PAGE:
I do not know how many supplementary questions may be asked, but it might be more regular to have these questions asked when we reach the orders of the day.

Topic:   *POST OFFICE DEPARTMENT
Subtopic:   ALLEGED
Sub-subtopic:   IRREGULARITIES
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PC

Donald Methuen Fleming

Progressive Conservative

Mr. Fleming:

Mr. Speaker, I wish to raise one point. The minister has read two statutory declarations. I presume that those original statutory declarations will be tabled?

Topic:   *POST OFFICE DEPARTMENT
Subtopic:   ALLEGED
Sub-subtopic:   IRREGULARITIES
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LIB

John Whitney Pickersgill (Minister of Citizenship and Immigration)

Liberal

Mr. Pickersgill:

I shall be very happy to do that if it is within the rules of the house.

Topic:   *POST OFFICE DEPARTMENT
Subtopic:   ALLEGED
Sub-subtopic:   IRREGULARITIES
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LIB

Louis-René Beaudoin (Speaker of the House of Commons)

Liberal

Mr. Speaker:

Is there unanimous consent that these documents be tabled and that we revert to motions for this purpose?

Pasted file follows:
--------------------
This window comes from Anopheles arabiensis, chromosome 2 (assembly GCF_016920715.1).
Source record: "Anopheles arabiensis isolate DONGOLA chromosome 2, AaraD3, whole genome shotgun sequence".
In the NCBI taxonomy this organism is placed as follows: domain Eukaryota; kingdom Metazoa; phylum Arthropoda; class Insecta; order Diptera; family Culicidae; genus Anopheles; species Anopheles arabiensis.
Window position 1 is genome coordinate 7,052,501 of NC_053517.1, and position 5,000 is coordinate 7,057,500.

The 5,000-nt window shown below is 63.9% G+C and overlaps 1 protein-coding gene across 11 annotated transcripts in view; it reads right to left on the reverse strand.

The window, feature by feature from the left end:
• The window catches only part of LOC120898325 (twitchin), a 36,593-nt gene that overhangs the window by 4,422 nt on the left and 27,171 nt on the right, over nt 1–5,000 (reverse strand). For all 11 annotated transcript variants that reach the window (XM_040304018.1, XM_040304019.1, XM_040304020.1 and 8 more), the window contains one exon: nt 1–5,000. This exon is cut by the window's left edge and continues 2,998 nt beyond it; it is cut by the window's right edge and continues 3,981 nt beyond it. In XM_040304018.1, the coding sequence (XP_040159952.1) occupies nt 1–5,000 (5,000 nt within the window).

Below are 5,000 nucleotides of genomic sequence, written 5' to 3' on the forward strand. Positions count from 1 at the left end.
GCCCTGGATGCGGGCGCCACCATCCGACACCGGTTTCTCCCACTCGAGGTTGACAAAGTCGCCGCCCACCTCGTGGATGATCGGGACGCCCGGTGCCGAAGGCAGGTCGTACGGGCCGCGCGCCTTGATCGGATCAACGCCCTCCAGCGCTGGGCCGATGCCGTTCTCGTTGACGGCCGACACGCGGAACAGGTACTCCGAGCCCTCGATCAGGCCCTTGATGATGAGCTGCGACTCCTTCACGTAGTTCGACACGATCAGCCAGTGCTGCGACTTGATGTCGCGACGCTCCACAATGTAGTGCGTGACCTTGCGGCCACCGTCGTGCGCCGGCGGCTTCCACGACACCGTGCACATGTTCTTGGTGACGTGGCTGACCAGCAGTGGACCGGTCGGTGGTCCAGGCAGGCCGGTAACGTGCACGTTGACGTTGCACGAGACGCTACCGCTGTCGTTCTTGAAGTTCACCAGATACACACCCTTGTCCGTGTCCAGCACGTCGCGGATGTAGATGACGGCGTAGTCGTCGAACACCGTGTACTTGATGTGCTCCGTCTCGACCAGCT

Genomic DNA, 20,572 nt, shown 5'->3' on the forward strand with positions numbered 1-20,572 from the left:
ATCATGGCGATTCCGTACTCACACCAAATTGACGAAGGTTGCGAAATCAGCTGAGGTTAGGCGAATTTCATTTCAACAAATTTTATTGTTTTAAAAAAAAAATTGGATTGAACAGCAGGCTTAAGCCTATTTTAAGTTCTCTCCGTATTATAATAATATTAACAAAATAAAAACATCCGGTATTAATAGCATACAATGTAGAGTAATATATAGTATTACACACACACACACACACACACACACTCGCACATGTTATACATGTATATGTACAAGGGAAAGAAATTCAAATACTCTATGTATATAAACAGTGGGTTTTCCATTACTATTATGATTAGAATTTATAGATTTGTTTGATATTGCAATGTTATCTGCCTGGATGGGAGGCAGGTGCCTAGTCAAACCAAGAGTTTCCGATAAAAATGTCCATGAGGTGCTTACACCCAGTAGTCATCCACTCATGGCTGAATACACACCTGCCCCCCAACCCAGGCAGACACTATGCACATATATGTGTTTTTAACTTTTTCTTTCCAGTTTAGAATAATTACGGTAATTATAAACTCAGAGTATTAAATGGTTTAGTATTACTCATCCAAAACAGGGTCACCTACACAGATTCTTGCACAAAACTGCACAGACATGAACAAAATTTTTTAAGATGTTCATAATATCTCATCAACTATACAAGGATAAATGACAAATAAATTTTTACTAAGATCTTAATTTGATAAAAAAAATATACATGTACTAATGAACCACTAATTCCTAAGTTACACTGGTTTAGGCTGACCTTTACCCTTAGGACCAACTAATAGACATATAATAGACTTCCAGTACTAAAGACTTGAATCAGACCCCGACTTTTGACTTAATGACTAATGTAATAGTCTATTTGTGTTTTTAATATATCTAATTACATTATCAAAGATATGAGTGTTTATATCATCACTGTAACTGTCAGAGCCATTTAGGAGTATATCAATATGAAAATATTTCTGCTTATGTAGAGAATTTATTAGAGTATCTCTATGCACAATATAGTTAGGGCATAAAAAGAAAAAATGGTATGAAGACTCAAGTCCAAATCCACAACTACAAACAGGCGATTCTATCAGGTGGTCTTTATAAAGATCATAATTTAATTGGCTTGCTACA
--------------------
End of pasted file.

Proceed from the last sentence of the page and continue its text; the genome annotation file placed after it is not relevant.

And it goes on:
Topic:   *POST OFFICE DEPARTMENT
Subtopic:   ALLEGED
Sub-subtopic:   IRREGULARITIES
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?

Some hon. Members:

Agreed.

[Later.'l

On the orders of the day:

Topic:   *POST OFFICE DEPARTMENT
Subtopic:   ALLEGED
Sub-subtopic:   IRREGULARITIES
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PC

J.-Wilfrid Dufresne

Progressive Conservative

Mr. J. Wilfrid Dufresne (Quebec West):

Does the Acting Postmaster General remember that I told him before leaving his office on the afternoon of June 17 that he should investigate the great friendship existing between some Montreal post office investigators and Marcel Belair? The minister has referred to names, and I will mention some names- Mr. Maurice Fortin and Mr. Fernand Villeneuve.

Topic:   *POST OFFICE DEPARTMENT
Subtopic:   ALLEGED
Sub-subtopic:   IRREGULARITIES
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LIB